Rental arrears, out of contract do we still have to repair dishwashers etc

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    Rental arrears, out of contract do we still have to repair dishwashers etc

    Hi guys

    I have a tenant , who is due to move out in 3 weeks time when his contract runs out , but he has not paid rent for the last two months and refuses to answer calls and emails chasing the rental arrears. But he has just emailed the maintenance dept wanting us to repair various things which he has broken or have broken down.. Are we by law still required to fix these whilst he is in arrears and not responding to calls. He has also just asked for an extension to his contract for another few months via email so he obviously does not have anywhere to go to and we have new tenants supposed to be moving in two weeks after he vacates the property . Does anybody have an idea of what my rights are regarding the repairs and what happens to the new tenants if they can’t move in. Thanks very much.

    Anything you have responsibilities to repair still need fixing, regardless of rent bring paid or not. What will judge think if this gets to court , apart from anything else.

    Why do you think he's going? He doesn't need any extension, the tenancy continues as periodic as long as he stays, rent paid or not.

    Are you sure you responsible for fixing white goods?
    I am legally unqualified: If you need to rely on advice check it with a suitable authority - eg a solicitor specialising in landlord/tenant law...


      Rent arrears does not affect your duty to do repairs. Infuriating as it is.

      There is never any guarantee that a tenant will move out at end of contract so I would think about issuing a S21 notice now just to enforce that he won't be getting an extension. This will probably be one who goes in his own time with plenty of rent debt.

      If he does not leave then no one else can move in. Are you some sort of letting agent?

      Freedom at the point of zero............


        If he's a tenant on an AST with a fixed term that expires in 3 weeks time, if he hasn't served notice and stays in the property, he will start a new periodic tenancy automatically.
        This will happen whether or not you give him an "extension".

        You still have the same obligations to repair things that you had before he stopped paying rent.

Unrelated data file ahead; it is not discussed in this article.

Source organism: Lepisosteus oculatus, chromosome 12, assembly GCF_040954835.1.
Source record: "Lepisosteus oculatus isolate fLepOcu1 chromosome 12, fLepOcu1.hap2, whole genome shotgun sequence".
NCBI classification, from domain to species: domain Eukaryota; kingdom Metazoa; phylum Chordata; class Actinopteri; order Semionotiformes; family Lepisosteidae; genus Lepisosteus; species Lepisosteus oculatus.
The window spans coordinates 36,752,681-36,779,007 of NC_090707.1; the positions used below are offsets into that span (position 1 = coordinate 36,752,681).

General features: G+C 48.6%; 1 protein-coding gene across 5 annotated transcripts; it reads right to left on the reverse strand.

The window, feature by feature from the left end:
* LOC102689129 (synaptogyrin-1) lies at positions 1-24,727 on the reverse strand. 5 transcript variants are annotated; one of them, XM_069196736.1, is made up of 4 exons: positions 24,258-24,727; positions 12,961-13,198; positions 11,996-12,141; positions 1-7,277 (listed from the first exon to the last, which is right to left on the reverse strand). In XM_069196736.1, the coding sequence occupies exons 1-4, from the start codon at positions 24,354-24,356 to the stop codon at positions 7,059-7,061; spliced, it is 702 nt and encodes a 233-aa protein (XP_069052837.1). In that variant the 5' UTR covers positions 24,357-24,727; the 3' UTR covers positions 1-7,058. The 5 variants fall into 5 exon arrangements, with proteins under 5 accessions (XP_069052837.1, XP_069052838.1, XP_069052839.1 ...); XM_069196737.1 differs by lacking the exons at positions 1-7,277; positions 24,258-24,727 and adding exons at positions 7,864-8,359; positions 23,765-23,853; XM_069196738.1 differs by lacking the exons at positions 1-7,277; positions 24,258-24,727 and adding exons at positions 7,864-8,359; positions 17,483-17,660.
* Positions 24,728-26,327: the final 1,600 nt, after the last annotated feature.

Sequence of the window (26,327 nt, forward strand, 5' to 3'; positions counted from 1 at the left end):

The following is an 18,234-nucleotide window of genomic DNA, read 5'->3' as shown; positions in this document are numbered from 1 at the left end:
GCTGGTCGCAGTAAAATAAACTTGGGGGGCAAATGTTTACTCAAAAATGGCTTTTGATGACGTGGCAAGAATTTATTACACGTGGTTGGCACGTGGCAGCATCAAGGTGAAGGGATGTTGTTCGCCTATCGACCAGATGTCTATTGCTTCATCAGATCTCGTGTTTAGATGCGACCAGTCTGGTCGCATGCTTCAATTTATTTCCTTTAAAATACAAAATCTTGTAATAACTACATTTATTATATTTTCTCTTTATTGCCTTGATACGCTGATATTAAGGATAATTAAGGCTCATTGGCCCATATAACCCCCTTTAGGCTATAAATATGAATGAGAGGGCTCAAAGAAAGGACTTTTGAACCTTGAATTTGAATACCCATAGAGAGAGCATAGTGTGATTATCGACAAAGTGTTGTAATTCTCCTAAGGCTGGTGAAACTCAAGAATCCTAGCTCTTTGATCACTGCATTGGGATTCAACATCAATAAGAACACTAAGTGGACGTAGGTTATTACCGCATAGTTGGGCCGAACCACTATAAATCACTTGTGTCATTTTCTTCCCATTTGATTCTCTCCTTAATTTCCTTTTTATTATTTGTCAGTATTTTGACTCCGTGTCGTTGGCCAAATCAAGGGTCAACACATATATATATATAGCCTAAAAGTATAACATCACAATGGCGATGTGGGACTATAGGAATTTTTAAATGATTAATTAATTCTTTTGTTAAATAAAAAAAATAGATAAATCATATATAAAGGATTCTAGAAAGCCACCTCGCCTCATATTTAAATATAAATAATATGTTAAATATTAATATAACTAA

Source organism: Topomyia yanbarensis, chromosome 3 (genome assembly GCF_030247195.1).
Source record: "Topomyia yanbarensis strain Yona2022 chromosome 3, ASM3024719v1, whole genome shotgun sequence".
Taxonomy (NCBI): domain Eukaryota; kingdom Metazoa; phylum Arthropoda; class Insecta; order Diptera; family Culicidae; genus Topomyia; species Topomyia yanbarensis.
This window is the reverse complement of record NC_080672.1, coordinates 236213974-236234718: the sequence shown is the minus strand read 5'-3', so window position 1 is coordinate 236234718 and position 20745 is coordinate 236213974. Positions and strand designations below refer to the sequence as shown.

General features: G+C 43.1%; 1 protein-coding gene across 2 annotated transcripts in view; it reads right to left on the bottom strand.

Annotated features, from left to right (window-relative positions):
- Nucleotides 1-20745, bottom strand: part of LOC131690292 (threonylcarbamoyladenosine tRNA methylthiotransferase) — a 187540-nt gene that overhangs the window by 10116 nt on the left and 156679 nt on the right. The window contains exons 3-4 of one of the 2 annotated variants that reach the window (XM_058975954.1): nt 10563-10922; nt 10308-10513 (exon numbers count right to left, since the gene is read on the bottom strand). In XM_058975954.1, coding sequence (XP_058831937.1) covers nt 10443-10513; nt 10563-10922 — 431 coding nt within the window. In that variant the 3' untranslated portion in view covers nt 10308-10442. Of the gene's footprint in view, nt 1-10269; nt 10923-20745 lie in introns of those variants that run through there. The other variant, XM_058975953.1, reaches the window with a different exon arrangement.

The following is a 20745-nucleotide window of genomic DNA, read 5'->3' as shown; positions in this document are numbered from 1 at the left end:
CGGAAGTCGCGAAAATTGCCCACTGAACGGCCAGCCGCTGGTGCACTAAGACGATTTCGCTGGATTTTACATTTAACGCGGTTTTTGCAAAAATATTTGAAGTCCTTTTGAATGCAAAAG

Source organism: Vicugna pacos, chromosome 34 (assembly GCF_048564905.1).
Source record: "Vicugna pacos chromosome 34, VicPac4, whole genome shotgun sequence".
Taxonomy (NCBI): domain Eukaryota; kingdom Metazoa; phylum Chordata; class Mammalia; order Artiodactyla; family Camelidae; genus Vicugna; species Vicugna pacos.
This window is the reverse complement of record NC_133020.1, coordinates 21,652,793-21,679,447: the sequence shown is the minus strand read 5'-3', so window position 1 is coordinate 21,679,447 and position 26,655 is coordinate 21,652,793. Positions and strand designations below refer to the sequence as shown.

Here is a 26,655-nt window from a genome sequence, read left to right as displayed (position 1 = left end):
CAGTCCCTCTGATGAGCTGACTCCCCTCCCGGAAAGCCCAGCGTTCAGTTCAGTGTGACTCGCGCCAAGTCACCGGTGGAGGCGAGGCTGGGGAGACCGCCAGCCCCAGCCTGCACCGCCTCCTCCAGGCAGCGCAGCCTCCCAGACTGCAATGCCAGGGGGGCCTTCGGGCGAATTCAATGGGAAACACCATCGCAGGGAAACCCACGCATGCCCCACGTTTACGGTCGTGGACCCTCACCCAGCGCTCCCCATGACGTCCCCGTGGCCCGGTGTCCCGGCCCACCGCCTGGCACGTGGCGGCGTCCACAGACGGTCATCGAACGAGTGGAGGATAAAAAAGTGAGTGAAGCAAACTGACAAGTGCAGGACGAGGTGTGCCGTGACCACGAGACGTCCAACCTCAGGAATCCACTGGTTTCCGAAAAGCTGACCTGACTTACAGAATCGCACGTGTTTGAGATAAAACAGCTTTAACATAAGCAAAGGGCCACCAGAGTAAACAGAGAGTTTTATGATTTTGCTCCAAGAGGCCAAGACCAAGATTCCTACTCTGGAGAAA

If your new tenants cannot move in, you are obliged to compensate them for any losses that they incur as a consequence (which they, in turn, are bound to keep to a minimum).
        When I post, I am expressing an opinion - feel free to disagree, I have been wrong before.
        Please don't act on my suggestions without checking with a grown-up (ideally some kind of expert).



          Hi there

          No not at all, just a first time private landlord. Just worried about the legal side of things And potential loss of earnings. , the law just feels very wrong on things sometimes.


            Agree with Interlaken, I'm not an expert but I'd be tempted to file an S21 and a S8 and make sure that the tenant is aware that you will be persuing him/her for the outstanding debt via court or moneyclaim depending on the level of debt.

            Make the tenant aware that his/her obligations do not end when they leave the property.

            Along with the others I think you should expect the tenant will not be leaving and you probably want to start explaining things to the new occupiers. If you have not already signed the new contract hold fire.

            You still have to repair but my view would be the judge will take a view depending on the impact, for instance hot water and toilet would be primary concerns, dishwasher would come further down the line as it's not a basic requirement.

            If you are not confident in taking it to court yourself then entrust an expert quickly, some advertise on this forum.

            Just my view and I have no legal training

            All the best and hope things work out


              Get trained - eg NRLA courses.

              1988 housing act swung power massively in favour of landlords.

              If that sensitive to loss if earnings this is probably not the role for you. I've two properties not paying rent due to covid19, undoubtedly others with many more

              Most years I make money from lettings but not always
              I am legally unqualified: If you need to rely on advice check it with a suitable authority - eg a solicitor specialising in landlord/tenant law...


                You need to serve notice asap, otherwise the rent owed will become greater. You have a duty to repair/fix broken items, if it is proved it was the T who has caused it due to negligence then you can claim the cost of repair from them, proving it is the hard part.

                My advice is to serve notice, then write to the tenant to ask them to call you concerning the issues, make a list of them, or arrange to make a visit to the property to see the items. You then make a priority list on each of the items giving the T when you can arrange an engineer/ builder/ trades person to examine and quote for the works an when their availability would be. This would help you with evidence that you were going to fix the problems so eliminating the T's defence that you didn't do anything.

                Be prepared to have the T stilling living there rent free for upto 6-9 months before you get possession.


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